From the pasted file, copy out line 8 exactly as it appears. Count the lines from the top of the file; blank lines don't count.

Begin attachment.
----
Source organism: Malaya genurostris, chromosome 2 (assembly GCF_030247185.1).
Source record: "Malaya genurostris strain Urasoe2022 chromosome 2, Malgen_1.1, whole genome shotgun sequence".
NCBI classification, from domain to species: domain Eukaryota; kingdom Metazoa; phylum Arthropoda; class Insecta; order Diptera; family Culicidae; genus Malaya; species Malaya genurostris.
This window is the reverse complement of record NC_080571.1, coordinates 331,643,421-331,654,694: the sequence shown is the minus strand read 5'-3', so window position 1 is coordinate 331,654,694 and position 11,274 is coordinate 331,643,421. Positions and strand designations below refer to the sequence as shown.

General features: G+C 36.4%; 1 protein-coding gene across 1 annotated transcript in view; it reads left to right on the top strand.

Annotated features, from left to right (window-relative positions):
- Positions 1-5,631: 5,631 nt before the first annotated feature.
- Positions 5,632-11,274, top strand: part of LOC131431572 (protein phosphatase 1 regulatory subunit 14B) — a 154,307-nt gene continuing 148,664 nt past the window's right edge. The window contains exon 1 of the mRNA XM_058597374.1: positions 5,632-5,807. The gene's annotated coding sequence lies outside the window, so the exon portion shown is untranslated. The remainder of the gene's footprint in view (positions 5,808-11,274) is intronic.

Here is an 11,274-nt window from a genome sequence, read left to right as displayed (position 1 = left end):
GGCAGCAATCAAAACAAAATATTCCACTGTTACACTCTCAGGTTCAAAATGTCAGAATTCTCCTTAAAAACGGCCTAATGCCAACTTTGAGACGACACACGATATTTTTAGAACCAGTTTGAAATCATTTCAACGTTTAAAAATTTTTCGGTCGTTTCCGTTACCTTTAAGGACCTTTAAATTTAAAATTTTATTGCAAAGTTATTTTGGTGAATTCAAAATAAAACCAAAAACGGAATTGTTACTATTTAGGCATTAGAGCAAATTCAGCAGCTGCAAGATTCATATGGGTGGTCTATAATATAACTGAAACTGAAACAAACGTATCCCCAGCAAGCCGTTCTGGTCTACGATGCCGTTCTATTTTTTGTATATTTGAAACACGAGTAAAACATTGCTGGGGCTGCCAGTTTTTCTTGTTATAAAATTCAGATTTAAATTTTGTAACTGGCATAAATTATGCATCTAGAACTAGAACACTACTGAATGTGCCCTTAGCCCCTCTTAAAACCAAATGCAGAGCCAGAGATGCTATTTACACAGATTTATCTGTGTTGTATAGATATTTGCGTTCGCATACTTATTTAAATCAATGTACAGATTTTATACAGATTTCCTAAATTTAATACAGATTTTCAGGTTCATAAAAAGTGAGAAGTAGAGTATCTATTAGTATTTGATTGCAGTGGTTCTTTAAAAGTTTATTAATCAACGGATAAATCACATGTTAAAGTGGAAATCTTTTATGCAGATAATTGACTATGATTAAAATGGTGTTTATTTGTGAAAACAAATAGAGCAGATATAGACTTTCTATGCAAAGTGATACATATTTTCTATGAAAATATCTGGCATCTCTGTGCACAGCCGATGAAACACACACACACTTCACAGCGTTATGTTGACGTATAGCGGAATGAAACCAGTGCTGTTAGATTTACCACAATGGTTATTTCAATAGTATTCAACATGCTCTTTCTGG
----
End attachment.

- Positions 5,632-11,274, top strand: part of LOC131431572 (protein phosphatase 1 regulatory subunit 14B) — a 154,307-nt gene continuing 148,664 nt past the window's right edge. The window contains exon 1 of the mRNA XM_058597374.1: positions 5,632-5,807. The gene's annotated coding sequence lies outside the window, so the exon portion shown is untranslated. The remainder of the gene's footprint in view (positions 5,808-11,274) is intronic.